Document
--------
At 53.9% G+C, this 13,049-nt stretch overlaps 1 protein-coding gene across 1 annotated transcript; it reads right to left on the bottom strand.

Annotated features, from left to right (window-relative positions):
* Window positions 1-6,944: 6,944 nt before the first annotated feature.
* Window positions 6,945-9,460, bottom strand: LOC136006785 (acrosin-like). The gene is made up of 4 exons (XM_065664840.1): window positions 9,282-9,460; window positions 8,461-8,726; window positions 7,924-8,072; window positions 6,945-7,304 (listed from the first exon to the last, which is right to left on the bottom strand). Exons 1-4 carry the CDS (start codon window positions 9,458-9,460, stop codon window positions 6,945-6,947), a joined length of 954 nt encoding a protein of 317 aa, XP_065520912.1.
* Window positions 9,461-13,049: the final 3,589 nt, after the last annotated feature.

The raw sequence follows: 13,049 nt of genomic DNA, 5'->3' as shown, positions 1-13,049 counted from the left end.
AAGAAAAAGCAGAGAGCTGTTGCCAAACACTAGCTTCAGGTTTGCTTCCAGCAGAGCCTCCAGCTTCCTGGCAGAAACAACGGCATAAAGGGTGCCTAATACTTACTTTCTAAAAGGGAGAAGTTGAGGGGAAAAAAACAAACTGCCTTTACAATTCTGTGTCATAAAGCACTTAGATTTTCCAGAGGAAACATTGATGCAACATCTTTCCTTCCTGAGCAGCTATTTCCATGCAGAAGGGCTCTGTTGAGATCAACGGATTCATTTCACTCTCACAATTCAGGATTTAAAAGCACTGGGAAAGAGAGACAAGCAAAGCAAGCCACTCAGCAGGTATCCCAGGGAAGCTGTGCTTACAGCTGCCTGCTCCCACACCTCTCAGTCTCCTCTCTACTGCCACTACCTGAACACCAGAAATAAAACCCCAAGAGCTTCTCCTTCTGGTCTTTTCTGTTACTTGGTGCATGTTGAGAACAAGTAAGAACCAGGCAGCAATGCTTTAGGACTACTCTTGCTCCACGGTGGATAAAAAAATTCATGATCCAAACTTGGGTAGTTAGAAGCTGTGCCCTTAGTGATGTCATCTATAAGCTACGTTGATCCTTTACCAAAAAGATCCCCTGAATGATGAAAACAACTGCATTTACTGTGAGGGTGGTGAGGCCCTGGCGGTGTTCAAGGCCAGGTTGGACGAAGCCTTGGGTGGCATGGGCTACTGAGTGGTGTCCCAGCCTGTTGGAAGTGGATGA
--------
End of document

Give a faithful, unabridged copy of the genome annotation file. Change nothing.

At 53.9% G+C, this 13,049-nt stretch overlaps 1 protein-coding gene across 1 annotated transcript; it reads right to left on the bottom strand.

Annotated features, from left to right (window-relative positions):
* Window positions 1-6,944: 6,944 nt before the first annotated feature.
* Window positions 6,945-9,460, bottom strand: LOC136006785 (acrosin-like). The gene is made up of 4 exons (XM_065664840.1): window positions 9,282-9,460; window positions 8,461-8,726; window positions 7,924-8,072; window positions 6,945-7,304 (listed from the first exon to the last, which is right to left on the bottom strand). Exons 1-4 carry the CDS (start codon window positions 9,458-9,460, stop codon window positions 6,945-6,947), a joined length of 954 nt encoding a protein of 317 aa, XP_065520912.1.
* Window positions 9,461-13,049: the final 3,589 nt, after the last annotated feature.

The raw sequence follows: 13,049 nt of genomic DNA, 5'->3' as shown, positions 1-13,049 counted from the left end.
AAGAAAAAGCAGAGAGCTGTTGCCAAACACTAGCTTCAGGTTTGCTTCCAGCAGAGCCTCCAGCTTCCTGGCAGAAACAACGGCATAAAGGGTGCCTAATACTTACTTTCTAAAAGGGAGAAGTTGAGGGGAAAAAAACAAACTGCCTTTACAATTCTGTGTCATAAAGCACTTAGATTTTCCAGAGGAAACATTGATGCAACATCTTTCCTTCCTGAGCAGCTATTTCCATGCAGAAGGGCTCTGTTGAGATCAACGGATTCATTTCACTCTCACAATTCAGGATTTAAAAGCACTGGGAAAGAGAGACAAGCAAAGCAAGCCACTCAGCAGGTATCCCAGGGAAGCTGTGCTTACAGCTGCCTGCTCCCACACCTCTCAGTCTCCTCTCTACTGCCACTACCTGAACACCAGAAATAAAACCCCAAGAGCTTCTCCTTCTGGTCTTTTCTGTTACTTGGTGCATGTTGAGAACAAGTAAGAACCAGGCAGCAATGCTTTAGGACTACTCTTGCTCCACGGTGGATAAAAAAATTCATGATCCAAACTTGGGTAGTTAGAAGCTGTGCCCTTAGTGATGTCATCTATAAGCTACGTTGATCCTTTACCAAAAAGATCCCCTGAATGATGAAAACAACTGCATTTACTGTGAGGGTGGTGAGGCCCTGGCGGTGTTCAAGGCCAGGTTGGACGAAGCCTTGGGTGGCATGGGCTACTGAGTGGTGTCCCAGCCTGTTGGAAGTGGATGA